Tue, Apr 07, 2015 - Page 20 News List

Djokovic wins fifth Miami Open crown

INCONSISTENT:The blistering Florida weather meant the quality of play was erratic, as position on the court was in many cases a key factor to the outcome of games

AP, KEY BISCAYNE, Florida

Serbia’s Novak Djokovic hits a backhand against Britain’s Andy Murray in the Miami Open men’s final at Crandon Park Tennis Center in Key Biscayne, Florida, on Sunday.

Photo: AFP

Hot but happy, Novak Djokovic had just begun celebrating his latest championship when he tossed his towel and sweatbands into the crowd. They were soggy souvenirs for sure.

Djokovic earned his fifth Key Biscayne title on Sunday, beating Andy Murray for the seventh consecutive time by showing superior stamina in the subtropical heat to win the Miami Open final 7-6 (7/3), 4-6, 6-0.

Murray broke in the final game of the second set to even the match, but fatigue then became a factor on a sunny, humid, 26.7oC afternoon.

Djokovic was the fitter player down the stretch.

“It was brutal — it’s very warm,” he said. “I was prepared for a physical battle, but it’s one thing to prepare and another thing to experience it on the court. I was expecting very long rallies and just managed to play the third set the way I was supposed to, and I’m thrilled with this win.”

The top-ranked Djokovic became the first man to complete the Indian Wells-Key Biscayne spring sweep three times, and he has done it twice in a row. He beat Murray in the Indian Wells semi-finals and in the Australian Open final for his eighth Grand Slam title two months ago.

Murray fell to 8-18 against Djokovic.

“I’m not quite there with Novak yet, but I feel like I’m getting a little closer,” Murray said with a chuckle. “I’m sorry I couldn’t make more of a fight of it in the third set. I was trying. My legs were tired and I couldn’t quite finish hard enough.”

Murray is to climb from fourth to third in the new rankings, but he has lost 12 consecutive matches to his biggest rivals — Djokovic, Rafael Nadal and Roger Federer — since winning Wimbledon in 2013 by beating Djokovic in the final.

Djokovic was inconsistent early in the tournament and let his frustration show, receiving two code violations and a point penalty during one win. He drew another code violation in the final for swearing after he lost the second set, but he quickly regained his poise.

In the last set, Murray hit two weary backhands into the net to lose serve and fall behind 1-0. Two games later, he saved five break points before dumping another backhand into the net to go down 3-0, before Djokovic easily closed out the win.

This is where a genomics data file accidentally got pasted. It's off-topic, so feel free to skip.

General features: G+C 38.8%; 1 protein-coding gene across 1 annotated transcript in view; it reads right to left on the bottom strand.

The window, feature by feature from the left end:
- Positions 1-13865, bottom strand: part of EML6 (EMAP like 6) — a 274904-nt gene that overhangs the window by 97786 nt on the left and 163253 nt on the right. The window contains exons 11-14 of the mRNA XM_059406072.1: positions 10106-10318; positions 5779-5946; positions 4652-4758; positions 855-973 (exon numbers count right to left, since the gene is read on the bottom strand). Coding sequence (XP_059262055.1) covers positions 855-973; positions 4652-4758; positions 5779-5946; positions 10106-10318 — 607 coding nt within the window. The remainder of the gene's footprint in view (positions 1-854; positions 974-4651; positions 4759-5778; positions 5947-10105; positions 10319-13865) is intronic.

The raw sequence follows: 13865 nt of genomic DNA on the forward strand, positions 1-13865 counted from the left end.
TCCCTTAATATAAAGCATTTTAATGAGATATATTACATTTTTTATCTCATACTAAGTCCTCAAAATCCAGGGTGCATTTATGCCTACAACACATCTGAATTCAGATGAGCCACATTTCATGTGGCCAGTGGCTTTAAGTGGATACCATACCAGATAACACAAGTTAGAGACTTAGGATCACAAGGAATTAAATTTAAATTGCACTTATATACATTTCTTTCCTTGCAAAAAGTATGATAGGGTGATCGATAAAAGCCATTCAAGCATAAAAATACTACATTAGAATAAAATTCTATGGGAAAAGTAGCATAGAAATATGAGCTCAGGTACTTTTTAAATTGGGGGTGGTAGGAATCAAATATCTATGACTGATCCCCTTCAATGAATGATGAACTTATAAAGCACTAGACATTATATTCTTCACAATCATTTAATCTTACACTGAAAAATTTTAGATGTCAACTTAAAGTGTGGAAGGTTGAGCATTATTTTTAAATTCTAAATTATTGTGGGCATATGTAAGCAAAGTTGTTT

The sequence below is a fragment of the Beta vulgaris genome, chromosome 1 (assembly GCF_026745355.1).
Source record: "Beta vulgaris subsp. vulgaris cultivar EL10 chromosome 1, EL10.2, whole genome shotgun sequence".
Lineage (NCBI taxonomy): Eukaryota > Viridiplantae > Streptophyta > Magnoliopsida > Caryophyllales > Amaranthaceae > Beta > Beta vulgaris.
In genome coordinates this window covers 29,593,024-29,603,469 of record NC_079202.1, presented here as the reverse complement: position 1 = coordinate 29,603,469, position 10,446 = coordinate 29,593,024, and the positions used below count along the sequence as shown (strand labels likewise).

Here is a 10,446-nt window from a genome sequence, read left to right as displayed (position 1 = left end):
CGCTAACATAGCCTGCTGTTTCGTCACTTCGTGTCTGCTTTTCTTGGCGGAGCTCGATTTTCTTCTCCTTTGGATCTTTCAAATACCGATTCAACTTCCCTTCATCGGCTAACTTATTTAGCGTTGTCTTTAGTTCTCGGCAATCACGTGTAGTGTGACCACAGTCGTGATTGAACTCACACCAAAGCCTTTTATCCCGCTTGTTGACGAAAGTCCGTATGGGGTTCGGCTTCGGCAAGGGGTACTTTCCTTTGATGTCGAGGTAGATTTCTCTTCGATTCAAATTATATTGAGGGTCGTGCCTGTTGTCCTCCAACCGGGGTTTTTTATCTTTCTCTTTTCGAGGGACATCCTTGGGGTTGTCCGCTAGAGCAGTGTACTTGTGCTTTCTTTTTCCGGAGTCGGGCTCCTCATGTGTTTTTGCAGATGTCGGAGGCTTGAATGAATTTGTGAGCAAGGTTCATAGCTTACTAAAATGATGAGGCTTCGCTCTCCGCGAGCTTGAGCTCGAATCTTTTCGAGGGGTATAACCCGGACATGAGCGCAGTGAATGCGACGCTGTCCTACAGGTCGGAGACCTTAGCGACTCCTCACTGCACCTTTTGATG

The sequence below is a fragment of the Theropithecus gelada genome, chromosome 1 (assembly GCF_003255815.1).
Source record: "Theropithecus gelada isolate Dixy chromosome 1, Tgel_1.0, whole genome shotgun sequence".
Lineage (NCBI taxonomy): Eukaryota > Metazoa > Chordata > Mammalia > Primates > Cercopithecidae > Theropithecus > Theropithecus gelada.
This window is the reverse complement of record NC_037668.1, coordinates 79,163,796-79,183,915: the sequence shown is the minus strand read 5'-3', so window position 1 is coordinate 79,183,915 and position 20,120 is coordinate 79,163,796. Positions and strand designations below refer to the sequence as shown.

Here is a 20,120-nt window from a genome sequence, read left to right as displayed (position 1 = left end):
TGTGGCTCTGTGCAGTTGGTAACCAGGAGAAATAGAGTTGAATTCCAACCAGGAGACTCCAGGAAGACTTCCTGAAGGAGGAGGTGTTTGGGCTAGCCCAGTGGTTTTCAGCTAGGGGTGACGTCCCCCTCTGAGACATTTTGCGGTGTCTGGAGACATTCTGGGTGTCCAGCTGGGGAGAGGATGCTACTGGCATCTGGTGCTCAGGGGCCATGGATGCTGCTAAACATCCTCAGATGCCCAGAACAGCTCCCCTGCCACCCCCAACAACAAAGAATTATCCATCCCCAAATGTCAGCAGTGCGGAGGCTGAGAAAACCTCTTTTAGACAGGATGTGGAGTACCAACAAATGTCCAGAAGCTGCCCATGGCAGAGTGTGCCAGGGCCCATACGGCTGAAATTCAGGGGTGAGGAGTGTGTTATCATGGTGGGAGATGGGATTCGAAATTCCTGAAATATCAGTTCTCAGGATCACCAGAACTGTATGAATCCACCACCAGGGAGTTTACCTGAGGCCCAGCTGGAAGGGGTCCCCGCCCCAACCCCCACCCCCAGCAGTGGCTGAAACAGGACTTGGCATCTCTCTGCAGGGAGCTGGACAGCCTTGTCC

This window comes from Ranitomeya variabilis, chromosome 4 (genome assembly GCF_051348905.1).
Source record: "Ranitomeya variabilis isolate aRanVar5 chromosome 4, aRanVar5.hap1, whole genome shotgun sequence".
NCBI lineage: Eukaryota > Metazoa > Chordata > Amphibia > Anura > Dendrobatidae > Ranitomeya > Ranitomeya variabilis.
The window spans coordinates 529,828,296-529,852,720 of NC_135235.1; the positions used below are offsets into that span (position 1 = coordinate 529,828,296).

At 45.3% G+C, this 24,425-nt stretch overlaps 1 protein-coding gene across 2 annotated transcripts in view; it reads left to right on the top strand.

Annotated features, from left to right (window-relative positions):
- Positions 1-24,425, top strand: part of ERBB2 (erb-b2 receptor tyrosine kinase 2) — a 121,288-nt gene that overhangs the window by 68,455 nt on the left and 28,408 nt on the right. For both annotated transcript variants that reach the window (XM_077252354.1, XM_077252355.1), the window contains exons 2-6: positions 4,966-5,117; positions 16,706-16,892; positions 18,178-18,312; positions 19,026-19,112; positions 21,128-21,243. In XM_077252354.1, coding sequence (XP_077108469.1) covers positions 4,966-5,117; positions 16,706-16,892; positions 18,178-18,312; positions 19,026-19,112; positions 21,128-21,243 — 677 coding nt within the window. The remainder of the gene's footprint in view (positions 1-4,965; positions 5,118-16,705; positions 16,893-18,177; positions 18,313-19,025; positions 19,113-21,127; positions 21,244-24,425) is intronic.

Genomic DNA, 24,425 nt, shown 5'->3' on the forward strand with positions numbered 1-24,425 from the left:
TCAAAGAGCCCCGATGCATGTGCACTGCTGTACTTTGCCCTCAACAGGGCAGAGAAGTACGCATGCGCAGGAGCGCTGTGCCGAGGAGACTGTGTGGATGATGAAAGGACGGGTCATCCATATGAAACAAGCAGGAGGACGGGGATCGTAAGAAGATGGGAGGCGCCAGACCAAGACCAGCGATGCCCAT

Murray acknowledged his third-set shutout by tweeting, “This egg today wasn’t appreciated on Easter.”

Djokovic’s fresher legs at the end of the 2 hour, 47 minute match were especially impressive, because Murray lives in Miami and is more accustomed to the South Florida heat.

“I wasn’t feeling great at all on the court,” Djokovic said. “He was making me work, but he felt the same.”

Murray conceded he wilted at the finish, but said he trains as hard as he can.

“I don’t think that I can do a whole lot more physically to get in much better shape,” he said. “It’s tough, because it was obviously pretty brutal conditions out there and he was stronger than me at the end for sure.”

Martina Hingis and Sania Mirza won the title in women’s doubles by defeating Ekaterina Makarova and Elena Vesnina 7-5, 6-1.

The men’s final matched two of the game’s best retrievers, and they waged a succession of long, entertaining rallies in the early going. Djokovic’s legs splayed as he skidded on the hardcourt digging out shots in the corners, while Murray hustled just as hard, closing one 35-stroke marathon with a backhand winner.

However, the quality of play was patchy, and Djokovic converted only five of 18 break-point chances. Both players blew overheads and easy volleys, and the bright sun bothered them in the opening set, when they looked directly into the glare at the north end of the court.

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